Bill Gates recently revealed that he uses technology to learn. In an interview with Axios, Gates stated that he watches lectures by experts. Although he notes that it is not considered a cutting-edge use of technology, it is possible to learn about any subject online. Even without the Internet, computers can be great learning tools.
Over the years, I have taught myself to edit pictures in Photoshop, to program and script, to work with desktop publishing software, to record music, to create and query databases, and the list goes on. Sure, I am a geek but if there had not been a PC at home, I would have been less likely to develop any of the technical and creative skills I have today.
Smartphones are now the primary computing device for most of us but limited screen size restricts what we can do with them. Most of us are rarely moving beyond taking quick snapshots, writing short messages, and applying Instagram filters. While Bill Gates is making good use of his time, the rest of us are preoccupied with Facebook likes and videos of cute cats. I am always surprised at how many smartphone owners do not know how to get from A to B using maps.
We have become consumers of information, instead of creators and innovators. These ultra-portable, dumbed-down devices are partly responsible for the limited way in which we engage with computers. But is there a shift about to happen that could change the trend?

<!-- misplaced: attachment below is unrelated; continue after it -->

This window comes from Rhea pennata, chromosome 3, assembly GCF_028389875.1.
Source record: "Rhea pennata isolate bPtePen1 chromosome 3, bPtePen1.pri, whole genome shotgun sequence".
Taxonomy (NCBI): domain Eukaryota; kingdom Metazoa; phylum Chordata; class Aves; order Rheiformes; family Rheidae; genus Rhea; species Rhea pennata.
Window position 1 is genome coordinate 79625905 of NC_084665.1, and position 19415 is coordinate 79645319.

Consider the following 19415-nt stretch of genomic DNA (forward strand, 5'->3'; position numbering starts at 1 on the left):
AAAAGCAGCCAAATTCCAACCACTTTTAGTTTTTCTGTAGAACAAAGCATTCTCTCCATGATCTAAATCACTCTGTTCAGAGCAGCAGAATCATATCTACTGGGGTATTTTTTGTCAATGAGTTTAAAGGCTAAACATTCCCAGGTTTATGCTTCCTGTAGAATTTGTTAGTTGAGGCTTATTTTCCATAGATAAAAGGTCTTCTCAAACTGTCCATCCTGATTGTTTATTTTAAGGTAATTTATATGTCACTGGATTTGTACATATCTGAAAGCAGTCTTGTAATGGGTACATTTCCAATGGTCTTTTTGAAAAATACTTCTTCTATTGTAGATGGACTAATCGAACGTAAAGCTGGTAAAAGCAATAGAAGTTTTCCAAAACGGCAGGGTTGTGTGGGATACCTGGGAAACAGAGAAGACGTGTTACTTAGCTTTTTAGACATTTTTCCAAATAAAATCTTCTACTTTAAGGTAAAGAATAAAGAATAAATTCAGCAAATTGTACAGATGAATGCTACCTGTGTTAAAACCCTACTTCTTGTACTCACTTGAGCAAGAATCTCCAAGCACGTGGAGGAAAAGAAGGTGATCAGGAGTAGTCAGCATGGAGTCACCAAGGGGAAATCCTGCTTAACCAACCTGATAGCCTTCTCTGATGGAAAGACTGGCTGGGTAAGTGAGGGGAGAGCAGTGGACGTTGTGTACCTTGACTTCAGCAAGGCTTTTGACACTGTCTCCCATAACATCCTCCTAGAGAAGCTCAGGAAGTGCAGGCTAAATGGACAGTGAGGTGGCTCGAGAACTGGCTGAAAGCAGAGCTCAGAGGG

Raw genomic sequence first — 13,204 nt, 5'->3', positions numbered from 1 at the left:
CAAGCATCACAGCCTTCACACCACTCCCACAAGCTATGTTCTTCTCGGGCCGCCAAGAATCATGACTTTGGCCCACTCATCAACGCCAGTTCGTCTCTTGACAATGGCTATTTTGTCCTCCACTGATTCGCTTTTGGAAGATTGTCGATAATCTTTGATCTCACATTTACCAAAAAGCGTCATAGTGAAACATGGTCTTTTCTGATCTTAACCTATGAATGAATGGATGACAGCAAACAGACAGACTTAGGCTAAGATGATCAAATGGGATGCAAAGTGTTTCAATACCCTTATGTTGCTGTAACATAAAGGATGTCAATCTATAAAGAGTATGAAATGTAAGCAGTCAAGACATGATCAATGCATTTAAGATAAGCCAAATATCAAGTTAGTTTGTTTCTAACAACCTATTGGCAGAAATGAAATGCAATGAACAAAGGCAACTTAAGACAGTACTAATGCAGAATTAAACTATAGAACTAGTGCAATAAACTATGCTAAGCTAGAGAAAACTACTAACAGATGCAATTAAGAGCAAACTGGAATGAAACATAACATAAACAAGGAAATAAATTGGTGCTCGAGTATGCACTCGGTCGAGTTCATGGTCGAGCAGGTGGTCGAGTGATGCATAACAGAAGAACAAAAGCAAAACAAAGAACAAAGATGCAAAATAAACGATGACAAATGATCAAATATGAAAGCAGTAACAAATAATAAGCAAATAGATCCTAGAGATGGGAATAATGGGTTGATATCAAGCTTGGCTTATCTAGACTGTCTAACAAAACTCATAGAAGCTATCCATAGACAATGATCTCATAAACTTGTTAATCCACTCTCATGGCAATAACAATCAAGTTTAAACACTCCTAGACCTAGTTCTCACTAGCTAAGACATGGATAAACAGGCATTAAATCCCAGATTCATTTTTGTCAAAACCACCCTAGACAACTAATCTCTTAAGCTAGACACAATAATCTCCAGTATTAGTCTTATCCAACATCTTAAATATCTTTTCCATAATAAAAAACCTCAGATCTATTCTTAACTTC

It will take new device form factors to move us to a future where small devices are better able to adapt to a wider variety of tasks. These new devices will provide the ultra-portability we have become accustomed to but with larger displays. They will come with traditional and natural input methods that we see on today’s Surface hardware.
Microsoft is aiming to make Windows 10 more attractive to the education sector by introducing Windows 10 S and the Surface Laptop. Windows 10 S is optimized for easy management, security, and performance, which will allow it to run on cheap hardware that schools can afford. This should help to keep the total cost of ownership low.
While Microsoft has lost some ground to Chromebooks in the education sector, the real crux of the matter is not the software. It is the hardware. Today’s kids do not always have access to a PC at home to learn something in depth. Even if there is a PC at home, devices they can physically handle are more attractive than a PC sitting in the corner of a room. However capable the software becomes, without the right hardware in place to make it attractive to use, it will fail.
As the smartphone and tablet market levels out and we start to find these devices somewhat uninspiring, there is an opportunity to develop a new device type that offers the best of PCs and smartphones. While we do not know all the details, or if it will happen, Microsoft is likely to reboot its phone business to develop new types of portable devices.
Getting kids interested in using Windows for creating and learning from an early age is important but Windows alone cannot change the current status quo. It will require a combination of hardware and software innovation. It is important that Microsoft steps up to the challenge of making new hardware to help us get the most out of Windows.